Community College Times Features Two Jack Kent Cooke Scholars
It’s always great to see our Scholars featured in the news. Today we find an article in Community College Times about two Undergraduate Transfer Scholars, Scott Pine and Melissa Gordon.
Also remember that the Undergraduate Transfer Scholarship application is open through November 7. New this year: students apply directly to the Foundation so what are you waiting for?
Helping student scholars hurdle a financial barrier
By Tabitha Whissemore, Published October 8, 2013
When a community college student decides to transfer to a four-year institution, finances often play a major role in choosing where to apply. Even with excellent academic grades, attending a top institution, such as Stanford or Cornell University, may seem impossible.
Photos: Scholars Scott Pine and Melissa Gordon
That’s where the Undergraduate Transfer Scholarship program from the Jack Kent Cooke Foundation (JKCF) provides a bridge. Each year, JKCF awards up to 75 community college students with a life-changing scholarship—up to $30,000 per year to attend the four-year institution of their choice. Applications are being accepted until Nov. 7 for the next group of scholars. (See video at the end of this article.)
Qualified students must have a GPA of 3.5, but the foundation isn’t just looking for “book smarts,” according to Emily Froimson, vice president of programs.
“Students also have to demonstrate grit, persistence and determination,” Froimson said.
From mediocre to motivated
Those are some of the characteristics Scott Pine demonstrated in his scholarship application. Pine is a 2013 scholarship recipient. He transferred from Santa Monica College (SMC) in California to the University of California, Los Angeles (UCLA).
The Jack Kent Cooke Foundation is accepting applications for the next round of Undergraduate Transfer Scholarships. The deadline is Nov. 7.
In high school, Pine was a star football player, but a “mediocre” student, he said.
“The idea of going to college was never in my game plan,” Pine said.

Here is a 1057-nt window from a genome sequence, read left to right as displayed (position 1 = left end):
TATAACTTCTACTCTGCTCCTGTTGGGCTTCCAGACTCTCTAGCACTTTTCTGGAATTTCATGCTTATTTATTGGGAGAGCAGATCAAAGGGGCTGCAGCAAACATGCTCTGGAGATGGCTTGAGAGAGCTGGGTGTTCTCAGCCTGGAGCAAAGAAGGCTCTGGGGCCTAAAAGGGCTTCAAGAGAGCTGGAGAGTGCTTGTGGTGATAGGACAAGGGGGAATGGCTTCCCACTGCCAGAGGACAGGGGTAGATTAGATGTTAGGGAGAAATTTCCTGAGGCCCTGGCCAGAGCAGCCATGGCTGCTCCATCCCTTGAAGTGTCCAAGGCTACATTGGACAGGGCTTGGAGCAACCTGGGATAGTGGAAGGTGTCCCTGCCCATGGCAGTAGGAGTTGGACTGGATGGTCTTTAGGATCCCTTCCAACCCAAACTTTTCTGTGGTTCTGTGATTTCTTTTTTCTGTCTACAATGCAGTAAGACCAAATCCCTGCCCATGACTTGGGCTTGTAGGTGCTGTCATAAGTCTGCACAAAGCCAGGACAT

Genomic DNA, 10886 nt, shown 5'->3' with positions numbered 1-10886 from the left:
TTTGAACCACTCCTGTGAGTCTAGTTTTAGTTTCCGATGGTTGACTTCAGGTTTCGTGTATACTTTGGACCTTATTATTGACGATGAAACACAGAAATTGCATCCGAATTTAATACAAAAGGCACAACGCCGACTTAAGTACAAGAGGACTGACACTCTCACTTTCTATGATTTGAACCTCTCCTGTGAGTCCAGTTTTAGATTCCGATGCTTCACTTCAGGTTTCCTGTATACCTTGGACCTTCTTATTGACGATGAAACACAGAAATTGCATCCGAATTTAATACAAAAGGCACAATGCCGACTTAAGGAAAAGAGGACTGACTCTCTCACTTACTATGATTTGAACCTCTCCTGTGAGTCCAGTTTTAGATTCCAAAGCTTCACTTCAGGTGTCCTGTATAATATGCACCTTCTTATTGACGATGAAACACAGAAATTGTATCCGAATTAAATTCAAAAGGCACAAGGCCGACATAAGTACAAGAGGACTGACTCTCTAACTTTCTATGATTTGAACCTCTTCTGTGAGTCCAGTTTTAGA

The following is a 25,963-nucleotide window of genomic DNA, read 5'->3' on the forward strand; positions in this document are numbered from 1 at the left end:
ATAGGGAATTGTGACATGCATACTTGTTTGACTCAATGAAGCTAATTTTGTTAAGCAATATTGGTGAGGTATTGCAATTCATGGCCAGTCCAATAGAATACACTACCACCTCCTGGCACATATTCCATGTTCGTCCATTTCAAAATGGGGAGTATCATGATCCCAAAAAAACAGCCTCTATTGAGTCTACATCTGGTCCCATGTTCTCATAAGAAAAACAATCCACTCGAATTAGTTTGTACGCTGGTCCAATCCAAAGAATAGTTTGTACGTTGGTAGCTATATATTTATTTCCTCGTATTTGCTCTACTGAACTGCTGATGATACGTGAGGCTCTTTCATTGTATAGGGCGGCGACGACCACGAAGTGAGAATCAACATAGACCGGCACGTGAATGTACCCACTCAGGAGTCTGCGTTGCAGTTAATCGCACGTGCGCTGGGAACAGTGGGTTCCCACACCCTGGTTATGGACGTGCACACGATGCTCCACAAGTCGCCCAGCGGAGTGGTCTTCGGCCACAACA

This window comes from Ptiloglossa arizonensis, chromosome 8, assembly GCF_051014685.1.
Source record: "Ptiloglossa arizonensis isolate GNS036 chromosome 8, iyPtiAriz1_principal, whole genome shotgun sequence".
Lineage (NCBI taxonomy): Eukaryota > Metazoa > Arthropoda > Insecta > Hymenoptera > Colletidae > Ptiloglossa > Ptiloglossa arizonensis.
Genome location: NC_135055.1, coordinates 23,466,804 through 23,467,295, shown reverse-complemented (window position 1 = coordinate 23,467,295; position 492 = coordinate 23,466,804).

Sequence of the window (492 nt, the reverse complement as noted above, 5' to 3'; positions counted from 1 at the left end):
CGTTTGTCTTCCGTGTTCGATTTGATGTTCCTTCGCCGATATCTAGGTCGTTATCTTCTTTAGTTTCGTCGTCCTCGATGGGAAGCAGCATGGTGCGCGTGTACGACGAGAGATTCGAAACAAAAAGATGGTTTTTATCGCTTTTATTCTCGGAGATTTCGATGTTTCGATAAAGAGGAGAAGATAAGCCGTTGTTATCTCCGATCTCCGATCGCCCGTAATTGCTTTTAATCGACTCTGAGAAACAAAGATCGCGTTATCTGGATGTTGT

While playing football, he sustained head blows so severe that he lost his ability to read, write and speak. He had constant headaches and had difficulty in brightly-lit areas and noisy spaces.
During his long recovery, he was forced to think about “what’s next.” He realized education was a tool for empowerment.
“I decided I was going to get my Ph.D., and nothing was going to stand in my way,” Pine said.
He enrolled at SMC and took advantage of the resources available. He worked on student publications and presentations, was a member of the Phi Theta Kappa Honor Society and served as an ambassador for the college. While Pine was on an SMC-sponsored trip to New York City, in a room overlooking the newly-built Freedom Tower, the college’s president announced that Pine won the Undergraduate Transfer Scholarship.
“I was in shock,” said Pine, who is studying psychology. “To know my hard work paid off was very gratifying.”
Prepared to transfer
JKCF scholars have a good track record when they transfer. Overall, 98 percent of the students succeed at their chosen four-year institutions, according to Froimson.
Assisting high-achieving transfer students
Some of those students, though, might need a push to apply. It’s a competitive process—last year, nearly 800 students from 377 community colleges were nominated by their colleges. This year, students can apply directly for the scholarship, but they may need guidance on putting together a solid application.
Regardless of the scholarship, students who plan to transfer also should know about the process and what classes they need to take to ensure a smooth transfer, Froimson added.
“A competitive student is prepared to transfer,” she said.
Dropping back in
When Melissa Gordon enrolled at Los Angeles Valley College (LAVC), she wasn’t thinking about transferring. A high school dropout who at one time lived in a Toyota, Gordon knew she was intelligent, but circumstances had always gotten in the way of her education.
At LAVC, Gordon had many mentors who pushed her to succeed. She joined volunteer groups and tutored. In her last year, she decided she wanted to continue her education, but she knew it would be expensive. That’s when Gordon and her friends all applied for the Undergraduate Transfer Scholarship.
Initiative to increase transfer students outlines keys to success
When Gordon learned she got the scholarship, she started researching private four-year institutions she wouldn’t have previously considered. Stanford University was on the list.
“It’s very selective. I didn’t think I’d get in, but I knew I’d regret it if I didn’t apply,” Gordon said.
She’s now part of a community of transfer students at the university. Gordon is studying English and minoring in education. Someday, she wants to open her own literacy foundation.